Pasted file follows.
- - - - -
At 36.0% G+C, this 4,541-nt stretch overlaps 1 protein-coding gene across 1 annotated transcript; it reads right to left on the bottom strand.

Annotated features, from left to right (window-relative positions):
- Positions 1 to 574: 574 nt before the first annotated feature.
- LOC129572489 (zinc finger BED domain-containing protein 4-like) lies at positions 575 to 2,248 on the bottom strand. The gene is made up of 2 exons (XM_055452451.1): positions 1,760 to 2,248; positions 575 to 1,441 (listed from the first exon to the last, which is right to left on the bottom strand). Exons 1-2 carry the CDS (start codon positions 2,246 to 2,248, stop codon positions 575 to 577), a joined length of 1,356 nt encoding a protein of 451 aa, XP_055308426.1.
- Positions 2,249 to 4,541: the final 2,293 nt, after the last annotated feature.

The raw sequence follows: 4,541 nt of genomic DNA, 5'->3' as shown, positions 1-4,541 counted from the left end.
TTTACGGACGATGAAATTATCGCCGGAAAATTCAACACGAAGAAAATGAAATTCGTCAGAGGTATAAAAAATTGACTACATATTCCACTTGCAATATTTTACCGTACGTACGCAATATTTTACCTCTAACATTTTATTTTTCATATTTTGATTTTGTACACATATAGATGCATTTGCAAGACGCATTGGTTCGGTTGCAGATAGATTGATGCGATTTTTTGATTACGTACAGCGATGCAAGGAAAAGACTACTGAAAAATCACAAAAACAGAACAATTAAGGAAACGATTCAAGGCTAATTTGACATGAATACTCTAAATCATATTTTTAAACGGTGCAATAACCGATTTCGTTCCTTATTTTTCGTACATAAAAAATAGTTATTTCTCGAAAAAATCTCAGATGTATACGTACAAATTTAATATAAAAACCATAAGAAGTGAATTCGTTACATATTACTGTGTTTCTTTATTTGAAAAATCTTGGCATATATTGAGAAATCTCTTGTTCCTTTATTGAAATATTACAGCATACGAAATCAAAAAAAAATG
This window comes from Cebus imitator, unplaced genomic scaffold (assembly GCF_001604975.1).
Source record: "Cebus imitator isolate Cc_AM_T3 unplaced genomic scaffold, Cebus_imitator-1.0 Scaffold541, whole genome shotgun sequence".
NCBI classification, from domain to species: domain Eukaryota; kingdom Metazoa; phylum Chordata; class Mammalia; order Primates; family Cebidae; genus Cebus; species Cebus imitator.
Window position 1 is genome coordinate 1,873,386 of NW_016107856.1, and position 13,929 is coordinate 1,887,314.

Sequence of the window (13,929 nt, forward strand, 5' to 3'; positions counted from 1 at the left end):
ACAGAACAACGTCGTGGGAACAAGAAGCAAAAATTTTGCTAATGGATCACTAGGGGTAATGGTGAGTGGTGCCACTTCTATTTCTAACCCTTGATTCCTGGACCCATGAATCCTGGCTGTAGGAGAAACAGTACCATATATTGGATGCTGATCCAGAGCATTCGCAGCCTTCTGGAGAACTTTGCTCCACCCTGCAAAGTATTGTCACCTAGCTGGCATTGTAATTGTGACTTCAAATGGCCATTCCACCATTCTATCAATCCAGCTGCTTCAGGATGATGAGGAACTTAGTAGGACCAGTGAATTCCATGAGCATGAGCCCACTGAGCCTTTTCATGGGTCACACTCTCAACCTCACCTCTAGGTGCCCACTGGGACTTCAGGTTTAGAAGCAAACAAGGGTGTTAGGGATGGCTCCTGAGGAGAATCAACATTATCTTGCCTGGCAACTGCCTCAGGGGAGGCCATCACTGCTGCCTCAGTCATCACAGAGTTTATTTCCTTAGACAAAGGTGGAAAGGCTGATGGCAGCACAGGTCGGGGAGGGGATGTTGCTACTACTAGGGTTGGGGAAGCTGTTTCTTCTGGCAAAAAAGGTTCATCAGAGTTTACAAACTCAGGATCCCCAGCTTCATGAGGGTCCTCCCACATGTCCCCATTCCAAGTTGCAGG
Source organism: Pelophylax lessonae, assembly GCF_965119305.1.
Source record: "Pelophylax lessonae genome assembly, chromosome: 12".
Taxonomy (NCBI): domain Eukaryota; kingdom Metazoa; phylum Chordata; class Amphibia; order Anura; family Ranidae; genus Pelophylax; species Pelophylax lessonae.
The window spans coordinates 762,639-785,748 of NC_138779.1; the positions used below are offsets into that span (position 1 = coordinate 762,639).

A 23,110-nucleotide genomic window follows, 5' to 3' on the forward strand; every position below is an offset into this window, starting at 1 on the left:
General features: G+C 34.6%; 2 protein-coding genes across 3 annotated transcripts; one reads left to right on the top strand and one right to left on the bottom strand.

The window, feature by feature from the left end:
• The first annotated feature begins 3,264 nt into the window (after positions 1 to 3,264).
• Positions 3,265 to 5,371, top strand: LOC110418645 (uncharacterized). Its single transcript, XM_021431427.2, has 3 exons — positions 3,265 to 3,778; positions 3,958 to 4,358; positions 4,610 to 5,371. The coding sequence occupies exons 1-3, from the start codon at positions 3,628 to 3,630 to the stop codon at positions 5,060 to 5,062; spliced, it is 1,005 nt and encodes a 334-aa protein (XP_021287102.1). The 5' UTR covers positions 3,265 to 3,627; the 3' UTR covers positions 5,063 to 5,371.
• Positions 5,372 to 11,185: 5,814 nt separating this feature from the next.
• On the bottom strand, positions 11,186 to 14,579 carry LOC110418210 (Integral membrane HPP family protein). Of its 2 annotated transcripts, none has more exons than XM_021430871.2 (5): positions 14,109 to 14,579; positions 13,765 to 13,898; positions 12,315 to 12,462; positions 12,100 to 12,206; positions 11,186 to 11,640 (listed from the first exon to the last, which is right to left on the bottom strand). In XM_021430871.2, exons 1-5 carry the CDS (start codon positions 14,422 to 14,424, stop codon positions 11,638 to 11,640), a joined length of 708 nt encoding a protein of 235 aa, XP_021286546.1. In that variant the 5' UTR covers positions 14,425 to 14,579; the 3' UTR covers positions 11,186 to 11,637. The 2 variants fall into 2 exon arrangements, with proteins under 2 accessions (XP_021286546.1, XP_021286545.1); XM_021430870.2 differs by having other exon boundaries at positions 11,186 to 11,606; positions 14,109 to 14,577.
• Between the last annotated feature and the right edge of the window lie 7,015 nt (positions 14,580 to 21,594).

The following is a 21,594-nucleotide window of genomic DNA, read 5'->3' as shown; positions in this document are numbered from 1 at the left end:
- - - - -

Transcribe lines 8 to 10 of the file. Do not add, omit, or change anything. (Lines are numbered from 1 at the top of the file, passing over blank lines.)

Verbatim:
This window comes from Cebus imitator, unplaced genomic scaffold (assembly GCF_001604975.1).
Source record: "Cebus imitator isolate Cc_AM_T3 unplaced genomic scaffold, Cebus_imitator-1.0 Scaffold541, whole genome shotgun sequence".
NCBI classification, from domain to species: domain Eukaryota; kingdom Metazoa; phylum Chordata; class Mammalia; order Primates; family Cebidae; genus Cebus; species Cebus imitator.